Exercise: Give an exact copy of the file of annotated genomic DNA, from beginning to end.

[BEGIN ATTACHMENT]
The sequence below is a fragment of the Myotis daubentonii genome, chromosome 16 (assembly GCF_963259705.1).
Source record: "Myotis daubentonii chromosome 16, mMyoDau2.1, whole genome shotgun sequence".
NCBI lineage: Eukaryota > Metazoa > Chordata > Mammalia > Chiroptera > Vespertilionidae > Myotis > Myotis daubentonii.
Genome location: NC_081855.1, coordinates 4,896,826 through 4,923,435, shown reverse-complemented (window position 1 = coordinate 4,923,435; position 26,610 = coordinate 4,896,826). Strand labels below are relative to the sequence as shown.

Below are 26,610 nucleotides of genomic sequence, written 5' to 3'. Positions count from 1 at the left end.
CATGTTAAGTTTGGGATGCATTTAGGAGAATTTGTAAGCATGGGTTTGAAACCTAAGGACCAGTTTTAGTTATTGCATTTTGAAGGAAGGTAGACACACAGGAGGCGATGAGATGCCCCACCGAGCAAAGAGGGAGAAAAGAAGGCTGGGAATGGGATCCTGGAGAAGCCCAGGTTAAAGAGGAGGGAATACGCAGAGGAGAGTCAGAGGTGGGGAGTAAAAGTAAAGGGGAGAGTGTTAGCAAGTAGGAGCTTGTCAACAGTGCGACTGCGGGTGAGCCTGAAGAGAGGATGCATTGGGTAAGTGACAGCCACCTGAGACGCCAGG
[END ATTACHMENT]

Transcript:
The sequence below is a fragment of the Myotis daubentonii genome, chromosome 16 (assembly GCF_963259705.1).
Source record: "Myotis daubentonii chromosome 16, mMyoDau2.1, whole genome shotgun sequence".
NCBI lineage: Eukaryota > Metazoa > Chordata > Mammalia > Chiroptera > Vespertilionidae > Myotis > Myotis daubentonii.
Genome location: NC_081855.1, coordinates 4,896,826 through 4,923,435, shown reverse-complemented (window position 1 = coordinate 4,923,435; position 26,610 = coordinate 4,896,826). Strand labels below are relative to the sequence as shown.

Below are 26,610 nucleotides of genomic sequence, written 5' to 3'. Positions count from 1 at the left end.
CATGTTAAGTTTGGGATGCATTTAGGAGAATTTGTAAGCATGGGTTTGAAACCTAAGGACCAGTTTTAGTTATTGCATTTTGAAGGAAGGTAGACACACAGGAGGCGATGAGATGCCCCACCGAGCAAAGAGGGAGAAAAGAAGGCTGGGAATGGGATCCTGGAGAAGCCCAGGTTAAAGAGGAGGGAATACGCAGAGGAGAGTCAGAGGTGGGGAGTAAAAGTAAAGGGGAGAGTGTTAGCAAGTAGGAGCTTGTCAACAGTGCGACTGCGGGTGAGCCTGAAGAGAGGATGCATTGGGTAAGTGACAGCCACCTGAGACGCCAGG